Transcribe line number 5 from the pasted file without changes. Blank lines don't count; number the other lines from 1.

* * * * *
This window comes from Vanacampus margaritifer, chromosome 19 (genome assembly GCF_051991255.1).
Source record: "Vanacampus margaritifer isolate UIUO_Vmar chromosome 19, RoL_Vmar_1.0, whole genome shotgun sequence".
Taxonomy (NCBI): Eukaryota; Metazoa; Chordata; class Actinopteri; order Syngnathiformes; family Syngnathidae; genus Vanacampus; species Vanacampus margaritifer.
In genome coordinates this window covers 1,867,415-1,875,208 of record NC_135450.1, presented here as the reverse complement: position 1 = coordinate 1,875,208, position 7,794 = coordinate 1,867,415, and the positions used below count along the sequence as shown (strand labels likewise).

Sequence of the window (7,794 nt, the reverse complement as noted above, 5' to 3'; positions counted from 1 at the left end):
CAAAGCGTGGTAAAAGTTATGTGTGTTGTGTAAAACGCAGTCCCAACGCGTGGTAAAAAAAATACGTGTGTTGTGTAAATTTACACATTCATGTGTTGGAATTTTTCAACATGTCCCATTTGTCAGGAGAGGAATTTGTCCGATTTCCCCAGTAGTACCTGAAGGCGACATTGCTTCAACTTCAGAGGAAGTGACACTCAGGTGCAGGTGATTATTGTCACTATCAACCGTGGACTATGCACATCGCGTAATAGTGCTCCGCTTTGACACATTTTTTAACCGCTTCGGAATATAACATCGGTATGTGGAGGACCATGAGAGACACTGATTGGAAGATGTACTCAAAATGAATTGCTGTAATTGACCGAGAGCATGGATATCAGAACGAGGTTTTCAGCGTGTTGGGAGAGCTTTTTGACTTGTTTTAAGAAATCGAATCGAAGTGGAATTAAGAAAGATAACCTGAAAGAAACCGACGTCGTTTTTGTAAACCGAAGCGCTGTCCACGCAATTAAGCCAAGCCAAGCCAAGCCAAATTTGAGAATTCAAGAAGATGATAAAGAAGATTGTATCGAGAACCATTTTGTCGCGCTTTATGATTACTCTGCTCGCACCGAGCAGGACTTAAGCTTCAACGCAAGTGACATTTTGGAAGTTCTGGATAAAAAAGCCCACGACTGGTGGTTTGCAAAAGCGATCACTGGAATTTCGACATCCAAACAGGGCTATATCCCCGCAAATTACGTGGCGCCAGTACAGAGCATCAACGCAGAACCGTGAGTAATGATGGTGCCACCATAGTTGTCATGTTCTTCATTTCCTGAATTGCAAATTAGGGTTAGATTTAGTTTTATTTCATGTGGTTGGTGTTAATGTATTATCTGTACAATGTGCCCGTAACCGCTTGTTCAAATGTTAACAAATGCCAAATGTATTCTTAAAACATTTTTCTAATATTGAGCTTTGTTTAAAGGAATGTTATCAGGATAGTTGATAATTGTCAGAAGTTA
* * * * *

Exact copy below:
Sequence of the window (7,794 nt, the reverse complement as noted above, 5' to 3'; positions counted from 1 at the left end):